This is my inspiration photo from a wonderful, wonderful blog. I want to live in her world! 


So I set out to convert my ill-fated potholder into a mini version of these stripey mitts.  I kept the little scalloped border, that really adds a nice finishing touch.  The only change I made was to stitch the seam in a single crochet on the right side of the mitts...I'm TERRIBLE at sewing a seam.  I saw this as an opportunity to make the seam a feature, rather than trying to hide it poorly.

After I finished the mitts, she was so tickled with them, she asked me to make a matching hat!  Using a squarish shaped hat I purchased for her last year as inspiration and to help gauge a good size, I figured out about what the width should be and I crocheted a rectangle in a matching stripey pattern and then just folded it in half, top to bottom.  I used the same single crochet stitch to seam the sides and then I found a you tube video that showed how to make tassels to adorn the corners.

Voila....a hat and fingerless mitts....all from my ill fated pot holder attempt. 

My blue day turned a bit sunnier, despite the rain and cold, and little c couldn't have been happier....

Atticus the Cat was pretty happy with the laid back day too.  I think he was very tired here...just worn out, after hours of trying to sneak my ball of yarn away from me.

c insisted on wearing her ensemble to school on Monday, even though it had warmed up by then.  She said that she wore them in class until her teacher had to ask her to take them off and that ALL her friends want a set of their own.  Not bad, for a potholder. 

Here's to rainy, cold, grey, but still cozy sorts of fall days.  And to stripey mitts with matching tassel hats, sweet little girls and aggravating, yarn thieving cats, all who chase the blues away. 



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Thursday, September 12, 2013

in clover: minds like crows

“Our minds are like crows. They pick up everything that glitters, no matter how uncomfortable our nests get with all that metal in them.” Thomas Merton

I like home décor and decorating television shows. An old favorite is “Clean House” on the Style channel. The premise of the show is simple. The “Clean House” team (organizer, designer, handyman and host) arrives at a home that is completely over-run with lots and lots of clutter. They use all sorts of tactics to pry the clutter loose from the grasp of the inhabitants and then sell the clutter in a huge yard sale and donate whatever is left to charity. The yard sale proceeds (plus a little extra) are used to make over the home into a functional and inviting space. When the homeowners play along, the transformations are really quite incredible.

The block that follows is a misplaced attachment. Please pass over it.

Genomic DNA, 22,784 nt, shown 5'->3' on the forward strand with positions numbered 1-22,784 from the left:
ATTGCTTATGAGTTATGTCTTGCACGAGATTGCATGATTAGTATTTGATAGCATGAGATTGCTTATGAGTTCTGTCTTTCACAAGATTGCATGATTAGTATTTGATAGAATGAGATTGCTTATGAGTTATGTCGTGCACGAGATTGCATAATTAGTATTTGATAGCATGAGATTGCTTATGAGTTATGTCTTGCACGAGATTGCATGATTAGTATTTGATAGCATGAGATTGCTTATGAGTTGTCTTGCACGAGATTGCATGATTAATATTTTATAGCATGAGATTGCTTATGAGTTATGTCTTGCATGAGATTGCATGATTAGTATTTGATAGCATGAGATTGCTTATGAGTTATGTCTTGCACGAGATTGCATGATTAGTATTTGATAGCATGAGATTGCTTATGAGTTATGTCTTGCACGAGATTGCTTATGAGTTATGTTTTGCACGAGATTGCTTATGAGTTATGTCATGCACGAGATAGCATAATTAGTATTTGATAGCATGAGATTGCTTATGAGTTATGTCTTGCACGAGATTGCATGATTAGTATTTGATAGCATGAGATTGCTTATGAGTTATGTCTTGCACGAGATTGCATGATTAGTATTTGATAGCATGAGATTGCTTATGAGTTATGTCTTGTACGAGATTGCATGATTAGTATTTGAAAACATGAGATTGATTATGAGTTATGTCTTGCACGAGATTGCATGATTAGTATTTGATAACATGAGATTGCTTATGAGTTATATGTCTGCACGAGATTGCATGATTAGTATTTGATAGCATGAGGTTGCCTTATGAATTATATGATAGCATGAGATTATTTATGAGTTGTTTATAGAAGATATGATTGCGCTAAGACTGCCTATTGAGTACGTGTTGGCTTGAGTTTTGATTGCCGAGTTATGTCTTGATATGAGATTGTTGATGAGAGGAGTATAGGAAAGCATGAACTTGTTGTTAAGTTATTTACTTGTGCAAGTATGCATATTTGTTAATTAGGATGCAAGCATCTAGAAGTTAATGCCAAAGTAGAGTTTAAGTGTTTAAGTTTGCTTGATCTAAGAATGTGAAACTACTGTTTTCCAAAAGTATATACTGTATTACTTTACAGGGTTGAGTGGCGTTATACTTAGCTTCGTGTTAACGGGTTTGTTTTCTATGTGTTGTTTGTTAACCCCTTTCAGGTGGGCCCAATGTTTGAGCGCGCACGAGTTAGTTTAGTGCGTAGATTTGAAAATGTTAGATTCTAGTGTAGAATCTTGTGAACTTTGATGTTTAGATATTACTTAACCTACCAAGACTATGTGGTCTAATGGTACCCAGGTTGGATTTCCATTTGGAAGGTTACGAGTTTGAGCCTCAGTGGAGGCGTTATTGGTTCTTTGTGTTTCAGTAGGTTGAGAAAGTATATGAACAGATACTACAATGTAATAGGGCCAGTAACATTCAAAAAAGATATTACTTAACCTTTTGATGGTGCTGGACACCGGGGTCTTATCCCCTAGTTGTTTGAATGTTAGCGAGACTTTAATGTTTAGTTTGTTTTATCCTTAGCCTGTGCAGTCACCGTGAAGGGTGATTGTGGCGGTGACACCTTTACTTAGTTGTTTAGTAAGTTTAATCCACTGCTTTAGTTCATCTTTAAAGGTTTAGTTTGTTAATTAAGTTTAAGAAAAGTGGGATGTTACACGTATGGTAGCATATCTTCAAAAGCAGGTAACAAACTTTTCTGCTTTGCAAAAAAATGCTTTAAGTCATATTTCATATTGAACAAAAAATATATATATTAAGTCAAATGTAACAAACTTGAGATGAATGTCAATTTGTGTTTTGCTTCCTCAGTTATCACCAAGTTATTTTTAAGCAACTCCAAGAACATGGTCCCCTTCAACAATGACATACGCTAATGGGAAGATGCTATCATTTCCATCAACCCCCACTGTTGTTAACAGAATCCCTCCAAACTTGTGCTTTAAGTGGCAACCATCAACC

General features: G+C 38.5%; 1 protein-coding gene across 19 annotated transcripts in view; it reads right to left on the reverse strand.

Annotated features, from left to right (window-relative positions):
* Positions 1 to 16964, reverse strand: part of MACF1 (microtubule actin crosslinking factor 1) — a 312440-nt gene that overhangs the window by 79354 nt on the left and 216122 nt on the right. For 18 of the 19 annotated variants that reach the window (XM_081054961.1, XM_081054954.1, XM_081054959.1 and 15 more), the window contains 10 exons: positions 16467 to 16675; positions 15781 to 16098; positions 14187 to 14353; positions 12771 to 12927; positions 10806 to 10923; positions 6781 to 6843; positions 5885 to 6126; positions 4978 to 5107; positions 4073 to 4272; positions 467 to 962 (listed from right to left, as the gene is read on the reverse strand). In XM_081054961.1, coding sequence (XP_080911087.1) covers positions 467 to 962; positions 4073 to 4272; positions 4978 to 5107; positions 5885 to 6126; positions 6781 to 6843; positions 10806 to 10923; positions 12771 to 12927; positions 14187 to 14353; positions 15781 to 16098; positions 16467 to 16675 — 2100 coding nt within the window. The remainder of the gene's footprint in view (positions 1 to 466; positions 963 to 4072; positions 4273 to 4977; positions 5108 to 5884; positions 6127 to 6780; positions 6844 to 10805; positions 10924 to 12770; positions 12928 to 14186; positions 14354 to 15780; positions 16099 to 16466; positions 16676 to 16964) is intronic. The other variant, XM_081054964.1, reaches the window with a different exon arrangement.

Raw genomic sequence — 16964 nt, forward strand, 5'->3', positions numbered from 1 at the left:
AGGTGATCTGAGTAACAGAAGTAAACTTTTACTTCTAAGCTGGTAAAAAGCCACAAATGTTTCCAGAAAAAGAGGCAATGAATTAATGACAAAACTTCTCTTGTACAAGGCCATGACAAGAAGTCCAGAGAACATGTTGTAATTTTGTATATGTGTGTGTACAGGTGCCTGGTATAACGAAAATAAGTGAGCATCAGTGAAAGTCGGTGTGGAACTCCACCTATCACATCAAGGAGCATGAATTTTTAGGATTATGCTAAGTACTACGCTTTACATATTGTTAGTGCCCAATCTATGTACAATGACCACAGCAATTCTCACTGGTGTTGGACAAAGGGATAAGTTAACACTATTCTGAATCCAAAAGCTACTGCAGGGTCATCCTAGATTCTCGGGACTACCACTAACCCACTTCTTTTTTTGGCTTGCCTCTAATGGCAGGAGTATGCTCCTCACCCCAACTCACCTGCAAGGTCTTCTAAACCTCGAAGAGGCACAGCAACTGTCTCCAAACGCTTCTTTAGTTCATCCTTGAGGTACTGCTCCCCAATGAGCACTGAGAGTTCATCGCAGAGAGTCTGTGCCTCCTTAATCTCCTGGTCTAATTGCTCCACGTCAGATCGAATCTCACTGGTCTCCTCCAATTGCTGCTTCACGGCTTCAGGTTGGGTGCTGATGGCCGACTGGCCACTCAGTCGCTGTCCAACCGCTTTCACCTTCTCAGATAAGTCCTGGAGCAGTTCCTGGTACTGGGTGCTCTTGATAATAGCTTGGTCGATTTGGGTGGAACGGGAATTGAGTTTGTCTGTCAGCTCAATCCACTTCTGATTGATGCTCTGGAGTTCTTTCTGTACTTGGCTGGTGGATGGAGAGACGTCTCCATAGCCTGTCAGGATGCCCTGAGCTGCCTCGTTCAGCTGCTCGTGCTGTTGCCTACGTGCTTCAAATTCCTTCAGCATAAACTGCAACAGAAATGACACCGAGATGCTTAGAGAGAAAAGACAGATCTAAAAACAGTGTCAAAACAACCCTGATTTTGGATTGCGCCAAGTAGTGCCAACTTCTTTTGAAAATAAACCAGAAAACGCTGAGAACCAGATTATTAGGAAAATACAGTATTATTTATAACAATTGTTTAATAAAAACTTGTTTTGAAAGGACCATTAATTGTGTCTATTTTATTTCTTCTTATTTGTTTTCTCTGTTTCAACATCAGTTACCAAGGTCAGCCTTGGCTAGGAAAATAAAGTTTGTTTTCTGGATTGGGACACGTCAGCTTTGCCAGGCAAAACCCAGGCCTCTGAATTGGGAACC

As the team begins to sort the various items, identifying what should go, disagreements break out over who should let go of what. No one wants to give up their own stuff but everyone is quick to point out what the other family members should give up. This accumulation of stuff is literally rendering their homes unlivable. They know this is the truth but they are overwhelmed by the task of cleaning it up or sometimes, they don’t really want to get rid of the excess. They just don’t want to see it or have to step over it any more. Often it is clear that they really hope the clutter can be organized and stored, rather than gotten rid of.

There are mothers of teenagers who can’t let go of baby clothes and bassinets and young adults hanging on to a childhood’s worth of toys. There are piles of clothes, craft supplies, power tools, pots and pans, books, car parts, holiday décor and super-sized collections of every sort, ranging from velvet Jesus paintings to Viking helmets. Sometimes the things belonged to a beloved family member who has passed away. Sometimes it is left from a failed business venture.

As the home owners stand in the doorway, gazing upon an unusable room, they will explain to the team what the purpose of the room is supposed to be…dining room, living room, guest bedroom…and then they express what they would like to room to become... home office, nursery, craft room, or simply functional again. But when it comes down to letting go of all the clutter housed there in order to transform the room into what they say they want, most of them put up a big ole’ fight. I’m sure some of it is staged for the camera but clearly in many cases, the team hits a real nerve. These folks have seen the show, they know what kind of transformation lies ahead, they ASKED for this and still, it is an enormous struggle to part with these things. It’s humbling to be honest about the condition of their home. And it’s a big job to begin clearing the mess.

I’m sure you know where I am headed with this. About 20 years ago, I read a book called “Clear Your Clutter With Feng Shui” by Karen Kingston. At the time, I wasn’t all that sure about the feng shui part but I found the book very inspiring. Now, I wasn’t knee deep in clutter but I did have many, many things that just didn’t serve me any more….clothes that no longer fit but had cost “good money”, knick knacks that weren’t “me” but came from an expensive store or were a gift from a dear friend, books I read but would never read again, and so forth. In her book, Karen says that your outer state is a physical representation of your inner state.  That really got my attention. That made me uncomfortable. That gave me something to think about.